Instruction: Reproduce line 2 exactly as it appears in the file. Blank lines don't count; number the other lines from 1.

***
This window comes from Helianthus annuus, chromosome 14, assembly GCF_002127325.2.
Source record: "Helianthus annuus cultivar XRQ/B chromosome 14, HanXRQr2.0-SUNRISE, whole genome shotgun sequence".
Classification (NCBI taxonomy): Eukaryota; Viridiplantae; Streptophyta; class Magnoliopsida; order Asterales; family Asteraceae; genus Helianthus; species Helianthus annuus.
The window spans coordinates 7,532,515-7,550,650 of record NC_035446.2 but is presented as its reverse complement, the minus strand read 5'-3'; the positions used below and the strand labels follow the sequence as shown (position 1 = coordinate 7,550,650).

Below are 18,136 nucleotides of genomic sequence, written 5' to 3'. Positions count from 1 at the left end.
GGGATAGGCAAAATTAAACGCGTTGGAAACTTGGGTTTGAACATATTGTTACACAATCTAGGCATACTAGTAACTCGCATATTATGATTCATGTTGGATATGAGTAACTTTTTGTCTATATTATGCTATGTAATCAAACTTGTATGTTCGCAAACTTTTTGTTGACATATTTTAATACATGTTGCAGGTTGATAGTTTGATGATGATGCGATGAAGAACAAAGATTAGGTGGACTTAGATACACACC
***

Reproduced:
Source record: "Helianthus annuus cultivar XRQ/B chromosome 14, HanXRQr2.0-SUNRISE, whole genome shotgun sequence".